Worship as…


I’ve never been to Nairobi, but I’m hoping we can take a quick trip there together … right now!  The Nairobi Statement on Worship and Culture came out of the third international consultation of the Lutheran World Federation’s Study Team (1996), which met in Nairobi, Kenya.  It teaches us that worship is transcultural, contextual, counter-cultural, and cross-cultural.  The full text of this statement can be found on the website of the Calvin Institute of Christian Worship, which is also where the quotes in italics are from.

Worship as Transcultural: Certain elements of worship and our faith are shared across the entire world.  Even when in a place where we might not understand the culture or language, we can recognize Christian praise and prayers, Baptism, Eucharist, a sermon, etc.  “The use of this shared core liturgical structure and these shared liturgical elements in local congregational worship -- as well as the shared act of people assembling together, and the shared provision of diverse leadership in that assembly … are expressions of Christian unity across time, space, culture, and confession.”

Worship as Contextual: Just as Christ lived and ministered in a specific time and place, we do as well.  Methods of contextualization allow us to express elements of worship in our language and culture.  Such expression of our faith allows us to shape our worship and ministry in a way that honors who we are as a congregation and meet the specific needs we identify within the community around us.  “In contextualization the fundamental values and meanings of both Christianity and of local cultures must be respected.”

Worship as Counter-cultural: After staying in a hotel as a guest, my grandmother would clean the room reminding us to always leave things better than we found them.  Christian worship should confront us, challenge us, and leave us better than it finds us.  We should not always “like” or “enjoy” worship.  If we do, we’re missing out on critical growth as a people, as Christians.  We are doing something wrong.  “Christian faith and worship necessarily involves challenging all types of oppression and social injustice wherever they exist [sinful, dehumanizing, and contradictory components of culture] … It also involves the transformation of cultural patterns which idolize the self or the local group …”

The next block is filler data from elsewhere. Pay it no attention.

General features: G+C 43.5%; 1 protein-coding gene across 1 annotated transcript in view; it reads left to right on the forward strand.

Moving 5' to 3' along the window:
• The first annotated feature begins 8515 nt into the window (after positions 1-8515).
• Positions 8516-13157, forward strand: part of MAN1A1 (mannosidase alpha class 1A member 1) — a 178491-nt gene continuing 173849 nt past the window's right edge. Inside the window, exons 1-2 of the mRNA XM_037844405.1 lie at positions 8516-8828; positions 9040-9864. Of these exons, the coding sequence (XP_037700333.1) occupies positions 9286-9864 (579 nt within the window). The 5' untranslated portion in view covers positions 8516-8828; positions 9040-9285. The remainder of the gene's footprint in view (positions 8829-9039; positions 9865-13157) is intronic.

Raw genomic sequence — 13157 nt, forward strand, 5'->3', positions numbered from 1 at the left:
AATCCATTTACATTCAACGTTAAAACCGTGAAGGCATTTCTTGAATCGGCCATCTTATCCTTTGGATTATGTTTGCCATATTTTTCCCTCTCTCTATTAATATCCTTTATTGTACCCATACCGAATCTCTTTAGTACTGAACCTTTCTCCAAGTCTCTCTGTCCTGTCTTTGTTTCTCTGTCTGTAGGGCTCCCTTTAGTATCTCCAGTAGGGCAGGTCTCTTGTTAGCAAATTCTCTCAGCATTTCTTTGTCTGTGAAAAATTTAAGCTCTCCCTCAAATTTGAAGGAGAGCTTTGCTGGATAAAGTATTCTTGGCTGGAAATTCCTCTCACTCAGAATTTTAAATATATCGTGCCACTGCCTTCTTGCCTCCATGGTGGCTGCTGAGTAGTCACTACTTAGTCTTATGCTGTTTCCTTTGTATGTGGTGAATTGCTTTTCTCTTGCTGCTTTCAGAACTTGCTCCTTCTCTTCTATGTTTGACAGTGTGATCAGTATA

Worship as Cross-cultural: “Jesus came to be the Savior of all people.”  We often understand this fact theoretically, but living it out practically is more of a challenge.  Our power, comfort, and preferences keep us divided and oftentimes minimizes the love and unity Christ demands of his church.  Worship should propel us into relationships with other cultures, but also with individuals who are not like us.  This is why Andy Stanley rightly said, “people who were nothing like Jesus, liked Jesus and he liked them back.”   This is the Jesus we are called to be regardless of the other’s race, culture, religion, age, gender identity, sexual orientation, socioeconomic status, and/or ability.

So, CLC family, my question is simple.  Where do we excel and where do we have opportunity?  Is our worship transcultural, highlighting the reality of our unity with the church of all times and all places?  Is our worship contextual, honoring our Christian and local values?  Is our worship counter-cultural, challenging the oppression and social justice in our small part of the world?  And finally, is our worship cross-cultural, driving us to build deep and meaningful relationships with those who are not us?  The crisis of the global pandemic is an apt opportunity for us to evaluate the patterns we formed previously and make whatever adjustments are wise and necessary.  Yes, it is natural to want to return to the comfort of what we knew, but we have the opportunity to grow and form newer and healthier approaches … to become a better version of who we are.  Let us not waste this crisis.

Nicholas Hopkins

Minister of Music

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